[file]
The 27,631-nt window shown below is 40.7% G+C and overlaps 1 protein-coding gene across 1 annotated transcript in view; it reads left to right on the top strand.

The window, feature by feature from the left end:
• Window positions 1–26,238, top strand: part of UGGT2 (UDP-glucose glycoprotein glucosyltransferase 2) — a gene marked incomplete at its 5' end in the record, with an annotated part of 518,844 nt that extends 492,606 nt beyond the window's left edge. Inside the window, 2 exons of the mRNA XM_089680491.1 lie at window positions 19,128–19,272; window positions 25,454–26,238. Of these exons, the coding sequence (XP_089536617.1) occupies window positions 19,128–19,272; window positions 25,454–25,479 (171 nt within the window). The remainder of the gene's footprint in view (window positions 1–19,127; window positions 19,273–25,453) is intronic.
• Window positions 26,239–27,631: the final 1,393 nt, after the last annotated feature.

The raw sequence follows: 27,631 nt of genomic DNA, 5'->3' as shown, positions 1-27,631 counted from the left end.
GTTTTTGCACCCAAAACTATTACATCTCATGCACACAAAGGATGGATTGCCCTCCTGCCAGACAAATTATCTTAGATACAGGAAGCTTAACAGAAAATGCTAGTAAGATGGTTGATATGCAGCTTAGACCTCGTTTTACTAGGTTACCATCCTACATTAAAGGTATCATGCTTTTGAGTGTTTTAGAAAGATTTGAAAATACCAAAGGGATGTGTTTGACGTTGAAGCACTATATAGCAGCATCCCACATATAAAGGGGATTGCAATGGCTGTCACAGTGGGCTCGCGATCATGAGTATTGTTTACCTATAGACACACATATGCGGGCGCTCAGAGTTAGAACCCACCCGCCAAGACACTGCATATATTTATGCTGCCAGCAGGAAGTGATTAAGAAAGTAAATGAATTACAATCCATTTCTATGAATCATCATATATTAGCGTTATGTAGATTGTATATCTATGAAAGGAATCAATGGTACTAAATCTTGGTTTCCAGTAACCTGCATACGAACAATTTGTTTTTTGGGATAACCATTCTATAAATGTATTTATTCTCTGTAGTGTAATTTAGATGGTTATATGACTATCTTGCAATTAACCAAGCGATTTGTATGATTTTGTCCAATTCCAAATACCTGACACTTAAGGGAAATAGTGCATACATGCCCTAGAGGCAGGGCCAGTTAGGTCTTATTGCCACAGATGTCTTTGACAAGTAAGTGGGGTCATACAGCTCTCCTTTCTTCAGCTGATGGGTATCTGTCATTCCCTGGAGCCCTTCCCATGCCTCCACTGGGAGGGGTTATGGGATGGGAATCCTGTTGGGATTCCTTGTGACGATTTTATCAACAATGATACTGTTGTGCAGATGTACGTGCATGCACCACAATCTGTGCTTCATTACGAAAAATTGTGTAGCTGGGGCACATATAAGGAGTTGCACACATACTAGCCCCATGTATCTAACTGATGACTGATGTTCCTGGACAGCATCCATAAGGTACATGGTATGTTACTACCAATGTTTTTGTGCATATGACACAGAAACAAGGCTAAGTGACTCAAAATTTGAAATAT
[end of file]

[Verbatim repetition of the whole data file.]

The 27,631-nt window shown below is 40.7% G+C and overlaps 1 protein-coding gene across 1 annotated transcript in view; it reads left to right on the top strand.

The window, feature by feature from the left end:
• Window positions 1–26,238, top strand: part of UGGT2 (UDP-glucose glycoprotein glucosyltransferase 2) — a gene marked incomplete at its 5' end in the record, with an annotated part of 518,844 nt that extends 492,606 nt beyond the window's left edge. Inside the window, 2 exons of the mRNA XM_089680491.1 lie at window positions 19,128–19,272; window positions 25,454–26,238. Of these exons, the coding sequence (XP_089536617.1) occupies window positions 19,128–19,272; window positions 25,454–25,479 (171 nt within the window). The remainder of the gene's footprint in view (window positions 1–19,127; window positions 19,273–25,453) is intronic.
• Window positions 26,239–27,631: the final 1,393 nt, after the last annotated feature.

The raw sequence follows: 27,631 nt of genomic DNA, 5'->3' as shown, positions 1-27,631 counted from the left end.
GTTTTTGCACCCAAAACTATTACATCTCATGCACACAAAGGATGGATTGCCCTCCTGCCAGACAAATTATCTTAGATACAGGAAGCTTAACAGAAAATGCTAGTAAGATGGTTGATATGCAGCTTAGACCTCGTTTTACTAGGTTACCATCCTACATTAAAGGTATCATGCTTTTGAGTGTTTTAGAAAGATTTGAAAATACCAAAGGGATGTGTTTGACGTTGAAGCACTATATAGCAGCATCCCACATATAAAGGGGATTGCAATGGCTGTCACAGTGGGCTCGCGATCATGAGTATTGTTTACCTATAGACACACATATGCGGGCGCTCAGAGTTAGAACCCACCCGCCAAGACACTGCATATATTTATGCTGCCAGCAGGAAGTGATTAAGAAAGTAAATGAATTACAATCCATTTCTATGAATCATCATATATTAGCGTTATGTAGATTGTATATCTATGAAAGGAATCAATGGTACTAAATCTTGGTTTCCAGTAACCTGCATACGAACAATTTGTTTTTTGGGATAACCATTCTATAAATGTATTTATTCTCTGTAGTGTAATTTAGATGGTTATATGACTATCTTGCAATTAACCAAGCGATTTGTATGATTTTGTCCAATTCCAAATACCTGACACTTAAGGGAAATAGTGCATACATGCCCTAGAGGCAGGGCCAGTTAGGTCTTATTGCCACAGATGTCTTTGACAAGTAAGTGGGGTCATACAGCTCTCCTTTCTTCAGCTGATGGGTATCTGTCATTCCCTGGAGCCCTTCCCATGCCTCCACTGGGAGGGGTTATGGGATGGGAATCCTGTTGGGATTCCTTGTGACGATTTTATCAACAATGATACTGTTGTGCAGATGTACGTGCATGCACCACAATCTGTGCTTCATTACGAAAAATTGTGTAGCTGGGGCACATATAAGGAGTTGCACACATACTAGCCCCATGTATCTAACTGATGACTGATGTTCCTGGACAGCATCCATAAGGTACATGGTATGTTACTACCAATGTTTTTGTGCATATGACACAGAAACAAGGCTAAGTGACTCAAAATTTGAAATAT